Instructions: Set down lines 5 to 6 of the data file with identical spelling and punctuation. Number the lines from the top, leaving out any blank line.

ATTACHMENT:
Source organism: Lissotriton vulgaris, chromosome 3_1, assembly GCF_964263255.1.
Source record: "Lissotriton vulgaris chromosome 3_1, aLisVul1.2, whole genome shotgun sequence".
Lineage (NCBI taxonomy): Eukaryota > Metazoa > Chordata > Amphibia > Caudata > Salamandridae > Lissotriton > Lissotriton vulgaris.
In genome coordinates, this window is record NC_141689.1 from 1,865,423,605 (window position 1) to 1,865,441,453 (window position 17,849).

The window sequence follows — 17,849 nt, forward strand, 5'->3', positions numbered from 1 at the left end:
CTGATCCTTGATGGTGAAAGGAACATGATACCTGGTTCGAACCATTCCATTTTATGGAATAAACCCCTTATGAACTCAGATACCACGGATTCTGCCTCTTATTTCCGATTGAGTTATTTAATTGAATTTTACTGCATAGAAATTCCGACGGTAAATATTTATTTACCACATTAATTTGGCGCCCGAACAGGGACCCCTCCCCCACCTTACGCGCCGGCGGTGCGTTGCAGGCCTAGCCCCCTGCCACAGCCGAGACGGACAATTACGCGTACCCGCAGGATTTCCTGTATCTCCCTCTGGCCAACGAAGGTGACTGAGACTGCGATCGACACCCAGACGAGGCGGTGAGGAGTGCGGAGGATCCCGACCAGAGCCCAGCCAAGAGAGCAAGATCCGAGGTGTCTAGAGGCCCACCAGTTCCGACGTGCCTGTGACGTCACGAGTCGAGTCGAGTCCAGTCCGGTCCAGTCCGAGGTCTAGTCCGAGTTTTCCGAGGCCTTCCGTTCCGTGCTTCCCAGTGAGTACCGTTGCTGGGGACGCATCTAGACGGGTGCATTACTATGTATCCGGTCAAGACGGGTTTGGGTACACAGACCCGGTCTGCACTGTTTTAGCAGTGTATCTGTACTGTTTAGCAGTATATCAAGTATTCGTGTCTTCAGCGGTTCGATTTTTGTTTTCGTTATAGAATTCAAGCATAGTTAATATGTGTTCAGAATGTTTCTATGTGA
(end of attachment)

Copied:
The window sequence follows — 17,849 nt, forward strand, 5'->3', positions numbered from 1 at the left end:
CTGATCCTTGATGGTGAAAGGAACATGATACCTGGTTCGAACCATTCCATTTTATGGAATAAACCCCTTATGAACTCAGATACCACGGATTCTGCCTCTTATTTCCGATTGAGTTATTTAATTGAATTTTACTGCATAGAAATTCCGACGGTAAATATTTATTTACCACATTAATTTGGCGCCCGAACAGGGACCCCTCCCCCACCTTACGCGCCGGCGGTGCGTTGCAGGCCTAGCCCCCTGCCACAGCCGAGACGGACAATTACGCGTACCCGCAGGATTTCCTGTATCTCCCTCTGGCCAACGAAGGTGACTGAGACTGCGATCGACACCCAGACGAGGCGGTGAGGAGTGCGGAGGATCCCGACCAGAGCCCAGCCAAGAGAGCAAGATCCGAGGTGTCTAGAGGCCCACCAGTTCCGACGTGCCTGTGACGTCACGAGTCGAGTCGAGTCCAGTCCGGTCCAGTCCGAGGTCTAGTCCGAGTTTTCCGAGGCCTTCCGTTCCGTGCTTCCCAGTGAGTACCGTTGCTGGGGACGCATCTAGACGGGTGCATTACTATGTATCCGGTCAAGACGGGTTTGGGTACACAGACCCGGTCTGCACTGTTTTAGCAGTGTATCTGTACTGTTTAGCAGTATATCAAGTATTCGTGTCTTCAGCGGTTCGATTTTTGTTTTCGTTATAGAATTCAAGCATAGTTAATATGTGTTCAGAATGTTTCTATGTGA